The last days of state-run shelves. Kelly O
The beginning of a new era.

On March 1, Rusty Figgins, master distiller at Batch 206, walked through the front door of Oddfellows Cafe & Bar with a case of vodka on his shoulder and a smile on his face.

Figgins said he'd been working at the distillery since two that morning, but he looked chipper as he posed for a photo, set his box on a table, and stood by while Oddfellows owner Linda Derschang wrote him a check.

That morning, for the first time since 1919—the year Prohibition began—restaurateurs were legally buying spirits from someone besides the state. Our state monopoly on liquor had ended.

Even though Washington's liquor business has crossed the threshold of privatization, it isn't all craft distillers and rosy smiles. The turbulence over what the new landscape will look like (the variety of brands, who will pay which taxes and fees, who will control the almighty distribution channels between distillers and store shelves, and how much your favorite drink will cost in six months as a result) is still roiling.

Voters passed Initiative 1183 last November, after retail giant Costco spent almost a year drafting it and more than $22 million (a state record) to stump for it. But after all that effort and money, Costco finds itself fighting two behemoth national liquor distributors for control of the new market.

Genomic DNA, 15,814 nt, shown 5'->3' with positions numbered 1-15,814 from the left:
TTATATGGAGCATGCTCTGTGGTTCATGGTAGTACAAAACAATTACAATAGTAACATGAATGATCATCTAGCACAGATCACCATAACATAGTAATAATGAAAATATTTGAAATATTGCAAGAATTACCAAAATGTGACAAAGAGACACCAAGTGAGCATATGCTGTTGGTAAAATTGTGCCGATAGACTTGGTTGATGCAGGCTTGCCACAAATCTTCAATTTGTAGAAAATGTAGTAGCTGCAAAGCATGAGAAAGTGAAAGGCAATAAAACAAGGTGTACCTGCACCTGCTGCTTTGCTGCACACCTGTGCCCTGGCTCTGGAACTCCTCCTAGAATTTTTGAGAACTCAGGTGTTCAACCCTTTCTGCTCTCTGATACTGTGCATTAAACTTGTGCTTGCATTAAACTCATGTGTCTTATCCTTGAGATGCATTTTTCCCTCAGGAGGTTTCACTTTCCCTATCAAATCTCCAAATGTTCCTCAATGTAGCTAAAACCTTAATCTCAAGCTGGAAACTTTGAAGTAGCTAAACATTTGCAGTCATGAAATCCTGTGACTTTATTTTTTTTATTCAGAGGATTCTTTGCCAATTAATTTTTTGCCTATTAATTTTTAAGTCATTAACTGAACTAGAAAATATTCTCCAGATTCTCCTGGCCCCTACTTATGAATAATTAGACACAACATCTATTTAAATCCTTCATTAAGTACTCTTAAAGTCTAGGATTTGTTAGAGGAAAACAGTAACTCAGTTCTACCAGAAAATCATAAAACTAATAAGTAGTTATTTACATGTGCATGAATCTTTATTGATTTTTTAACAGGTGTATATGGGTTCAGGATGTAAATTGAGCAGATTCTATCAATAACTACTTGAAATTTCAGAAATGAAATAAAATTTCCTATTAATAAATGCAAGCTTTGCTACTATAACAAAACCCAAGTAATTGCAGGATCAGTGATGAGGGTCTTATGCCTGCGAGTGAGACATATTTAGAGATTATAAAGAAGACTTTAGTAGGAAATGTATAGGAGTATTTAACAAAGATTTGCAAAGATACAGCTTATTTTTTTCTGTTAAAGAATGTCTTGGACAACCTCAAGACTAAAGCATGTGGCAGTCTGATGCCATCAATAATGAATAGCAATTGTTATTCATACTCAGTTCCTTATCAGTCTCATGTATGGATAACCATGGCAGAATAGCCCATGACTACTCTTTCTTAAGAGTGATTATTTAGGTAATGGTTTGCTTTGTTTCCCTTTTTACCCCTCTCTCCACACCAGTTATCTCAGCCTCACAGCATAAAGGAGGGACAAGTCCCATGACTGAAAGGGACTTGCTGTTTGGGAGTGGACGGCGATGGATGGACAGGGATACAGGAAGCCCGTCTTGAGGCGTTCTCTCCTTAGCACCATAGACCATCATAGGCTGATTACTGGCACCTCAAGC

"It's a big initiative that impacts several layers of the industry," says attorney Stephanie Meier, who specializes in food and beverage law. "This is a lot to deal with, and there are many parties that have a stake in the outcome."

According to its annual report, the state sold $890 million worth of alcohol in 2011, and the Seattle Times has reported that Costco stands to make more than $81 million a year from selling spirits. In the past 30 days, 448 businesses have applied for "spirits retailer" licenses—I-1183 opened the door to privatization, and now businesses are fighting to see how many of them can squeeze through the frame.

The biggest fight at the moment, according to pretty much everyone paying attention, is over an ambiguous phrase in the initiative that restricts the volume of sales from one retailer to another. That is, it would limit businesses like Costco from selling more than three cases of liquor at a time to a bar or restaurant, which is partly what they raised $22.5 million hoping to do. According to the initiative, "no single sale" from one retailer to another "may exceed twenty-four liters" (three cases).

Now the three members of the Washington State Liquor Control Board (WSLCB) are trying to decide what a "single sale" means. Costco argues the rule should stand as written—a "single sale" is a single sale, and on any visit to Costco, a bar may make as many three-case, retail-to-retail purchases as it likes.

Meanwhile, the two big liquor distributors, Young's Market Company and Southern Wine & Spirits, are lobbying the WSLCB to rule that "single sale" means one sale per day, effectively shutting Costco out.

"Costco is not getting a distributor license, but it wants to act like a distributor," says WSLCB spokesman Brian Smith. Young's and Southern argue that Costco's interpretation of the rule would give it an unfair advantage—Costco wouldn't be on the hook for the $150 million the state says distributors must pay in licensing fees by March 31, 2013. (If the distributors' fees don't total $150 million by that date, each will have to write a check to the state for its share of the shortfall.)